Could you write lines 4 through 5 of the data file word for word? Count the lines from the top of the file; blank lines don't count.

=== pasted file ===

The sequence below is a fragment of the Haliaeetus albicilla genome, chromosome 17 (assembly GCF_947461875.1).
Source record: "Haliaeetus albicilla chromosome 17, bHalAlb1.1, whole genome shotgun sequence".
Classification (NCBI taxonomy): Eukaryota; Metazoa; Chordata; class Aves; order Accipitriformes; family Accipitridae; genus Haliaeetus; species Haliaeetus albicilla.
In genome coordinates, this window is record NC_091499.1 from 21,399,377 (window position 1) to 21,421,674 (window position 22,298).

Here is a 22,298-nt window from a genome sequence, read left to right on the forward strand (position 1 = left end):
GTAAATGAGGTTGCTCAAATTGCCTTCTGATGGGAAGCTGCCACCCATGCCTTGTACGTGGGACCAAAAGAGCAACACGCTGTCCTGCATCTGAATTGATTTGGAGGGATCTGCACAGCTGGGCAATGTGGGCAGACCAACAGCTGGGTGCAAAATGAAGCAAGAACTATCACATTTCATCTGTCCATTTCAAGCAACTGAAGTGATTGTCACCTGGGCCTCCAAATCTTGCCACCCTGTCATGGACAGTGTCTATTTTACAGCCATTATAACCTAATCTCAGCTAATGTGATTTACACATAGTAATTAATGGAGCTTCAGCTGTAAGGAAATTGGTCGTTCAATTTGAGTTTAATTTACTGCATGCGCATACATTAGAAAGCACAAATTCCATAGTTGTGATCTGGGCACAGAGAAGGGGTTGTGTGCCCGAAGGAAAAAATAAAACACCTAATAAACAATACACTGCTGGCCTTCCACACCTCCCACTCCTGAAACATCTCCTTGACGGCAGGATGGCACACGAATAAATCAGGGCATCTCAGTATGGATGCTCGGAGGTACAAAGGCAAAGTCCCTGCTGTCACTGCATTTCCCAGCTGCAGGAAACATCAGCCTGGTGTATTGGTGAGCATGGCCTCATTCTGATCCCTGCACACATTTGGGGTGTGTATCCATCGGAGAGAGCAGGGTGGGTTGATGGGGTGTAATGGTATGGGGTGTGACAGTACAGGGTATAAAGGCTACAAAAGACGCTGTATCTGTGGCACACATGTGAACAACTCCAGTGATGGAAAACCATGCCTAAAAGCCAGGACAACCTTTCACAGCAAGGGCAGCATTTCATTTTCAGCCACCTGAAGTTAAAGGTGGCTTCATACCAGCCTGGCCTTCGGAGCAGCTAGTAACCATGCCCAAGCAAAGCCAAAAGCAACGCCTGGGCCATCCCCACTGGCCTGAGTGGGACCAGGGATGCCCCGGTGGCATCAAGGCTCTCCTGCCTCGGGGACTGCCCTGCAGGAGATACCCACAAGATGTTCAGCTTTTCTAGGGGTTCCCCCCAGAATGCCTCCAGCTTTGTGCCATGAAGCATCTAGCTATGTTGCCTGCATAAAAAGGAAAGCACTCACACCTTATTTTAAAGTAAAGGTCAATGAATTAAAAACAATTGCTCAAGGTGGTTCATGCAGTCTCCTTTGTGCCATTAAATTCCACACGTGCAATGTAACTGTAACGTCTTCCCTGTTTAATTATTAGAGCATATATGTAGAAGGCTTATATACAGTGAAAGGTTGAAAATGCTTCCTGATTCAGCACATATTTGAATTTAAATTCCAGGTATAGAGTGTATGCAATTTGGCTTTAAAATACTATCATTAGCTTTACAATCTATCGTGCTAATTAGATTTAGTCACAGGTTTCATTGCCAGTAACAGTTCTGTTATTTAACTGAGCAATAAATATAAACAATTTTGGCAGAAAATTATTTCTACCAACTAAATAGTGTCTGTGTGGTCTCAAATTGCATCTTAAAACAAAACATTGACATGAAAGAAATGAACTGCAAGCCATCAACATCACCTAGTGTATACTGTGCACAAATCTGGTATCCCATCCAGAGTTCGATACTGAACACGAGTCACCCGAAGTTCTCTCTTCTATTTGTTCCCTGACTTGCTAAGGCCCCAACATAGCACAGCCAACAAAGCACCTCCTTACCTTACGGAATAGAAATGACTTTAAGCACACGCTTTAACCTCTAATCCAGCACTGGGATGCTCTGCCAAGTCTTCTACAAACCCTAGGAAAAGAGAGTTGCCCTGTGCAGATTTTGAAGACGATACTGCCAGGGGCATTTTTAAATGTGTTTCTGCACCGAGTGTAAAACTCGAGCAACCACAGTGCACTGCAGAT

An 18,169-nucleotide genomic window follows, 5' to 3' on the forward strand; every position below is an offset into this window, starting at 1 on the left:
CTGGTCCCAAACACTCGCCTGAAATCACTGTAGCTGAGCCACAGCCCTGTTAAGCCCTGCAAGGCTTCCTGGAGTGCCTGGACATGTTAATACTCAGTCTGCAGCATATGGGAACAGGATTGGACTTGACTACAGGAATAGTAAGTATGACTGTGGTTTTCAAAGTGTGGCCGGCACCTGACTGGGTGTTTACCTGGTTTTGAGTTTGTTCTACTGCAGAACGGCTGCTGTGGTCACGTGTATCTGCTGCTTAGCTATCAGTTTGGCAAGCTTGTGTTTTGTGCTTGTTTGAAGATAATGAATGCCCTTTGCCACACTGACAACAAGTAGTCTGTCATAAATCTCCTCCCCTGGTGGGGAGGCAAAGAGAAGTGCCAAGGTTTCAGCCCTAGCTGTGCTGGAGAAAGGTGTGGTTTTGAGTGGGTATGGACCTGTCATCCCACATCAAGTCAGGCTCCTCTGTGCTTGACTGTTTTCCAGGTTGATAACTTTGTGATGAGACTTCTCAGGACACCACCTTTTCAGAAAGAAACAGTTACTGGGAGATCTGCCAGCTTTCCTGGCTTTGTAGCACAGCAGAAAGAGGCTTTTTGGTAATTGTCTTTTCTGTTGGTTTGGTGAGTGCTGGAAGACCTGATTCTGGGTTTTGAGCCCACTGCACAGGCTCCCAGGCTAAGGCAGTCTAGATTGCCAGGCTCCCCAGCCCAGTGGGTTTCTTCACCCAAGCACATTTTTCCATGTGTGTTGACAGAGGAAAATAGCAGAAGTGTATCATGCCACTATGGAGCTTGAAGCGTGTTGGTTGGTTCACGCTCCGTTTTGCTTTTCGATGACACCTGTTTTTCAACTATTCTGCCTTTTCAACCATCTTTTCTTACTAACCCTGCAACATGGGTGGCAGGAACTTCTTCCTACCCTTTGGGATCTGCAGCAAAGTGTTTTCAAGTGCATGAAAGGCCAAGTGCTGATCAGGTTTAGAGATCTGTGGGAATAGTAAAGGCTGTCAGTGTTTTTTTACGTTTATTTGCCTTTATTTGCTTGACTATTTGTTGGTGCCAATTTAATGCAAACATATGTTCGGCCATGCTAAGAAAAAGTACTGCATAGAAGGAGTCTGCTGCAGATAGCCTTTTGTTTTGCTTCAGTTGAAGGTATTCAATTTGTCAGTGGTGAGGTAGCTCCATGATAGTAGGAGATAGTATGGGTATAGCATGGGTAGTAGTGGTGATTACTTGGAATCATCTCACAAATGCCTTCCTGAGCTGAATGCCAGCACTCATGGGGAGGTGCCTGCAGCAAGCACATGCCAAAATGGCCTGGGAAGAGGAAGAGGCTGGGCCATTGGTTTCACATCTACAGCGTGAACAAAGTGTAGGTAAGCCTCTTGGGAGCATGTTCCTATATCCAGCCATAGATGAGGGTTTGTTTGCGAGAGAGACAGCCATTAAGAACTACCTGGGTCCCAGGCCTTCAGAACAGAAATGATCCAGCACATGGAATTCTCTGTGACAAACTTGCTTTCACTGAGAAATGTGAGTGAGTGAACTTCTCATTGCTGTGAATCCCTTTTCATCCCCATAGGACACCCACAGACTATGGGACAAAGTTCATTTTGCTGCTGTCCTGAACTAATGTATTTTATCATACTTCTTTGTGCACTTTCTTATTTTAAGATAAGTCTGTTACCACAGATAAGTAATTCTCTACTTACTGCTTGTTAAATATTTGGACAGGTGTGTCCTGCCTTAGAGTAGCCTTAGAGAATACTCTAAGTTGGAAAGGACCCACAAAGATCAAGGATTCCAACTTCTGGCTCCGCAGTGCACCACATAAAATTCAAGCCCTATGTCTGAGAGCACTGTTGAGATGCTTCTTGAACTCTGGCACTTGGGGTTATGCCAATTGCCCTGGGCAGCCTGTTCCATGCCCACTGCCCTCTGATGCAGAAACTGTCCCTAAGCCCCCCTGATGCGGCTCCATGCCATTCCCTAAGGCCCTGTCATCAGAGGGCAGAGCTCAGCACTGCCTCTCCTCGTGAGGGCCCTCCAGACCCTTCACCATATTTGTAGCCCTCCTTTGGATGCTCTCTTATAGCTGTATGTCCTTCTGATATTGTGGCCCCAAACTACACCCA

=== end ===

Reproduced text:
In genome coordinates, this window is record NC_091499.1 from 21,399,377 (window position 1) to 21,421,674 (window position 22,298).

Here is a 22,298-nt window from a genome sequence, read left to right on the forward strand (position 1 = left end):